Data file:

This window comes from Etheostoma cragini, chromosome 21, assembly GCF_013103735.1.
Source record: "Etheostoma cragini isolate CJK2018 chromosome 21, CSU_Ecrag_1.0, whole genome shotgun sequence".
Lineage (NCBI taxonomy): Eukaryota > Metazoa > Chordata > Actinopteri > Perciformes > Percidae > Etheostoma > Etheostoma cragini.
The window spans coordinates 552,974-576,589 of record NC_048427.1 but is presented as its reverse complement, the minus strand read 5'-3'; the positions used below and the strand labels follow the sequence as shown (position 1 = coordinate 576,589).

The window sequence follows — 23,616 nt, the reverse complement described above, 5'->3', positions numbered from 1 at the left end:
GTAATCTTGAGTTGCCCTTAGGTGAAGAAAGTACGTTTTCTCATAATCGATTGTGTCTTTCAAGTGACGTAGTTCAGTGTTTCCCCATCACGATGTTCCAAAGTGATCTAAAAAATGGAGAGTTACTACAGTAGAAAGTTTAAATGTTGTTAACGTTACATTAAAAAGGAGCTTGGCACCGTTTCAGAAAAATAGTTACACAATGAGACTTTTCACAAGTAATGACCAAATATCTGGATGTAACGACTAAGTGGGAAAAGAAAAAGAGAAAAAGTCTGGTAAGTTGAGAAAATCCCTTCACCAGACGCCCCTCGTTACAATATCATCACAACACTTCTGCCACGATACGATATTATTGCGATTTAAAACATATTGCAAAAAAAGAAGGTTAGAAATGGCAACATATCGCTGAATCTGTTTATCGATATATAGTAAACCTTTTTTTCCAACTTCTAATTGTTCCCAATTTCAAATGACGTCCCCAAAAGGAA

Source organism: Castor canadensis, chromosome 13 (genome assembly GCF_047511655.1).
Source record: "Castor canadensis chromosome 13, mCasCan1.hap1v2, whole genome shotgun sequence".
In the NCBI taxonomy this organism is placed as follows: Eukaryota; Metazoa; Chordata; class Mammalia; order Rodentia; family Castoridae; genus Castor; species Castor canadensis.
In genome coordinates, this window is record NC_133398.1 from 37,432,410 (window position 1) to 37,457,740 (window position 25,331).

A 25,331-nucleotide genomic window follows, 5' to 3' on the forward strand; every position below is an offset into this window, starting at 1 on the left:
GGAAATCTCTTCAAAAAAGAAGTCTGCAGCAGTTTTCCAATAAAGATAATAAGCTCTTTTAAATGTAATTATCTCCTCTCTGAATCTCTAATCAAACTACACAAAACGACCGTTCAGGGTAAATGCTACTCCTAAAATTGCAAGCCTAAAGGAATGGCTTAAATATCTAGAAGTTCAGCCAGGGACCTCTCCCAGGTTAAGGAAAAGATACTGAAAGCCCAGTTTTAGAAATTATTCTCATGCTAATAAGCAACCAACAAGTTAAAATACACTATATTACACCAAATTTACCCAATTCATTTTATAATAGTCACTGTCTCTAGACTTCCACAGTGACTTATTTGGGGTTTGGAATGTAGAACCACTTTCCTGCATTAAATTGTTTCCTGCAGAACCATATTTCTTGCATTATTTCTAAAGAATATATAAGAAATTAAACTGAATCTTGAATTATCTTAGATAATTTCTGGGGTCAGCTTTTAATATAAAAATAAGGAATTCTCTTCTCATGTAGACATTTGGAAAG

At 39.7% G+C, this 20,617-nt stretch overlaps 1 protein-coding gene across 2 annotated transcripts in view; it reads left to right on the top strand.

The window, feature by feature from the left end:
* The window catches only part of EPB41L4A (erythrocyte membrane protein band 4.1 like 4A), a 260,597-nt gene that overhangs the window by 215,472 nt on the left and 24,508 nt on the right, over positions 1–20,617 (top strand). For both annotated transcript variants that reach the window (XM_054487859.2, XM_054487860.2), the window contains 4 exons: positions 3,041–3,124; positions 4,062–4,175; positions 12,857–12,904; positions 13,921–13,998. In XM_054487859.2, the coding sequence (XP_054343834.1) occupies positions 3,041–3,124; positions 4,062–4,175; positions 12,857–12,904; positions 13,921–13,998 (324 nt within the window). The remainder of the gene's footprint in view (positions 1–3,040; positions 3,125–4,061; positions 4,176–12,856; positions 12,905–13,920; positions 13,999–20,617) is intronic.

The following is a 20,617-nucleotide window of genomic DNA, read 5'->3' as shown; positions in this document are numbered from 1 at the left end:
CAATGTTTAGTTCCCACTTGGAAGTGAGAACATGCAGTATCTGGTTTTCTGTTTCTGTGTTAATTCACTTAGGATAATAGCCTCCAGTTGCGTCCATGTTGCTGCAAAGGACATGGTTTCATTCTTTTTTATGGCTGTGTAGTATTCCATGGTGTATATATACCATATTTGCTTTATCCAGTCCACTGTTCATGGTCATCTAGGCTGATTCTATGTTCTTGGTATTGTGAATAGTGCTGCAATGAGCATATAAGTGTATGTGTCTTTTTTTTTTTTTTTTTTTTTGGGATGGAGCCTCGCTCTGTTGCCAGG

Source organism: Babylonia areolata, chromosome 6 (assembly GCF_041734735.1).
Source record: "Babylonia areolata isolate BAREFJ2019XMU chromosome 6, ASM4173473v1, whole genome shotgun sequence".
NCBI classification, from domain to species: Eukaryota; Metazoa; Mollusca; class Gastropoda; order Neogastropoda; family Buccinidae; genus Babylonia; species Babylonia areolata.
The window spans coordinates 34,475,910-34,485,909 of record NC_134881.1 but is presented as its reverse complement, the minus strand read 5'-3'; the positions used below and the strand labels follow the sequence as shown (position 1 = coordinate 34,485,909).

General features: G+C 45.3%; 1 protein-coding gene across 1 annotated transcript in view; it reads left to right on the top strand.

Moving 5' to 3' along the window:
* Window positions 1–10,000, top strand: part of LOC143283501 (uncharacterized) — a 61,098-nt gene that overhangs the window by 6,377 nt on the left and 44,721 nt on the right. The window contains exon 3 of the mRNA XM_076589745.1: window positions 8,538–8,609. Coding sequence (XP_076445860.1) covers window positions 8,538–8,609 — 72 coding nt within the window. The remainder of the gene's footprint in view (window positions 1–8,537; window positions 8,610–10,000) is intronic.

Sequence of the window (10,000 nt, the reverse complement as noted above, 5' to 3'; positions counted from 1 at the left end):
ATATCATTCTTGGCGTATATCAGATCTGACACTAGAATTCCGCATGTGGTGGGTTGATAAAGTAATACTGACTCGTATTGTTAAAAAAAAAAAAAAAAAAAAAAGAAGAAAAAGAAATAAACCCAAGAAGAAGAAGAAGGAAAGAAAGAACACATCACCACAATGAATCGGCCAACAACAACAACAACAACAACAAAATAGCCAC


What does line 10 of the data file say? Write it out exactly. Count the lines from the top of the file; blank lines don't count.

In genome coordinates, this window is record NC_133398.1 from 37,432,410 (window position 1) to 37,457,740 (window position 25,331).